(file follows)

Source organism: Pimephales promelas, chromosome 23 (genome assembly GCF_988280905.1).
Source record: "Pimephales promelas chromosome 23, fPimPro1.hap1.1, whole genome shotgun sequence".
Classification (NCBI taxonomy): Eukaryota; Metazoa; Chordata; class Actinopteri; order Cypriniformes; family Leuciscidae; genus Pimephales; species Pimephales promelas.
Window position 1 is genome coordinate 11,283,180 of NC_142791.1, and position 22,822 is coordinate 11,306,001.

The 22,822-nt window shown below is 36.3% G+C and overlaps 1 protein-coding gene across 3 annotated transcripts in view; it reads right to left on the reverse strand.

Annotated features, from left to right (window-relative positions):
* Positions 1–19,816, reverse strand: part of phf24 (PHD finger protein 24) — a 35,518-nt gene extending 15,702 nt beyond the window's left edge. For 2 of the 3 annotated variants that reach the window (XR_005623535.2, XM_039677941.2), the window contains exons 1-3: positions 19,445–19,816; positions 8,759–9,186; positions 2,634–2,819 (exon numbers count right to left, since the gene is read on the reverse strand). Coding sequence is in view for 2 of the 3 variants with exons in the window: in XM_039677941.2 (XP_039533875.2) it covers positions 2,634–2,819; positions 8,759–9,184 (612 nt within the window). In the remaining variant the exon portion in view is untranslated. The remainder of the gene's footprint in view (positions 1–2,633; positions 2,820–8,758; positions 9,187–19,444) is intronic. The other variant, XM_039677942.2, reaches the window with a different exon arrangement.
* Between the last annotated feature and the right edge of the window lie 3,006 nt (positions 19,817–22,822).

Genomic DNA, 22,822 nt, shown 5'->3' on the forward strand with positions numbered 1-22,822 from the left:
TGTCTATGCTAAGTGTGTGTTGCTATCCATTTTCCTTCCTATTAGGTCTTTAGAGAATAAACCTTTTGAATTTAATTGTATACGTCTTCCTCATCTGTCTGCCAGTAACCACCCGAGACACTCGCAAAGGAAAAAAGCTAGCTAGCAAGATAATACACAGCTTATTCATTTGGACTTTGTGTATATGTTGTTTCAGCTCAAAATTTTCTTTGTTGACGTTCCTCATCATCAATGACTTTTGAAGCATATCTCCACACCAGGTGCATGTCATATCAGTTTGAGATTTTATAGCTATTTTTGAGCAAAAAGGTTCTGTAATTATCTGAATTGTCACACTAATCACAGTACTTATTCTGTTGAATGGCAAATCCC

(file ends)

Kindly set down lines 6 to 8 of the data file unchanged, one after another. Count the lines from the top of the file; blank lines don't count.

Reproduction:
Annotated features, from left to right (window-relative positions):
* Positions 1–19,816, reverse strand: part of phf24 (PHD finger protein 24) — a 35,518-nt gene extending 15,702 nt beyond the window's left edge. For 2 of the 3 annotated variants that reach the window (XR_005623535.2, XM_039677941.2), the window contains exons 1-3: positions 19,445–19,816; positions 8,759–9,186; positions 2,634–2,819 (exon numbers count right to left, since the gene is read on the reverse strand). Coding sequence is in view for 2 of the 3 variants with exons in the window: in XM_039677941.2 (XP_039533875.2) it covers positions 2,634–2,819; positions 8,759–9,184 (612 nt within the window). In the remaining variant the exon portion in view is untranslated. The remainder of the gene's footprint in view (positions 1–2,633; positions 2,820–8,758; positions 9,187–19,444) is intronic. The other variant, XM_039677942.2, reaches the window with a different exon arrangement.
* Between the last annotated feature and the right edge of the window lie 3,006 nt (positions 19,817–22,822).